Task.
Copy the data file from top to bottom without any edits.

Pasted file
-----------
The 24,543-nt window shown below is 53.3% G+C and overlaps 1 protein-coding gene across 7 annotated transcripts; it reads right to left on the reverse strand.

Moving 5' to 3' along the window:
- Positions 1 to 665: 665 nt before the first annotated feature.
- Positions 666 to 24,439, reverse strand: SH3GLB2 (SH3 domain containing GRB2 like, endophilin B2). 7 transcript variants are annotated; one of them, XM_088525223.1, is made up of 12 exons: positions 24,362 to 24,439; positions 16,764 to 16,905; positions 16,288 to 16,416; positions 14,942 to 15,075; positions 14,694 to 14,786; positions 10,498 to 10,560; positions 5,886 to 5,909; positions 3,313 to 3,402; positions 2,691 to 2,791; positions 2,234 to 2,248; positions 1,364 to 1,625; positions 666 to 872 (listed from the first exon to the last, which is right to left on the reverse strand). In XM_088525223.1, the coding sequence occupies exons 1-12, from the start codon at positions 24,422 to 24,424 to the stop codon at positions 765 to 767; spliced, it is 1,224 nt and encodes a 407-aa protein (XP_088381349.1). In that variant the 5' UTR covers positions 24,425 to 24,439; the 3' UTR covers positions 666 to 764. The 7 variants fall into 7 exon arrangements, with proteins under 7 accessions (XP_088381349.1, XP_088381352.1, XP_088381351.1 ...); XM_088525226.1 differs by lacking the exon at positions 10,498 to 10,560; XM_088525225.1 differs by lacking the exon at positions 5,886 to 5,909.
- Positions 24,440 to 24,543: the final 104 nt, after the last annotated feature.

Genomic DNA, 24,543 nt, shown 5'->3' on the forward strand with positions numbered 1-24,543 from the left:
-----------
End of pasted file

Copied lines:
The 24,543-nt window shown below is 53.3% G+C and overlaps 1 protein-coding gene across 7 annotated transcripts; it reads right to left on the reverse strand.

Moving 5' to 3' along the window:
- Positions 1 to 665: 665 nt before the first annotated feature.
- Positions 666 to 24,439, reverse strand: SH3GLB2 (SH3 domain containing GRB2 like, endophilin B2). 7 transcript variants are annotated; one of them, XM_088525223.1, is made up of 12 exons: positions 24,362 to 24,439; positions 16,764 to 16,905; positions 16,288 to 16,416; positions 14,942 to 15,075; positions 14,694 to 14,786; positions 10,498 to 10,560; positions 5,886 to 5,909; positions 3,313 to 3,402; positions 2,691 to 2,791; positions 2,234 to 2,248; positions 1,364 to 1,625; positions 666 to 872 (listed from the first exon to the last, which is right to left on the reverse strand). In XM_088525223.1, the coding sequence occupies exons 1-12, from the start codon at positions 24,422 to 24,424 to the stop codon at positions 765 to 767; spliced, it is 1,224 nt and encodes a 407-aa protein (XP_088381349.1). In that variant the 5' UTR covers positions 24,425 to 24,439; the 3' UTR covers positions 666 to 764. The 7 variants fall into 7 exon arrangements, with proteins under 7 accessions (XP_088381349.1, XP_088381352.1, XP_088381351.1 ...); XM_088525226.1 differs by lacking the exon at positions 10,498 to 10,560; XM_088525225.1 differs by lacking the exon at positions 5,886 to 5,909.
- Positions 24,440 to 24,543: the final 104 nt, after the last annotated feature.

Genomic DNA, 24,543 nt, shown 5'->3' on the forward strand with positions numbered 1-24,543 from the left: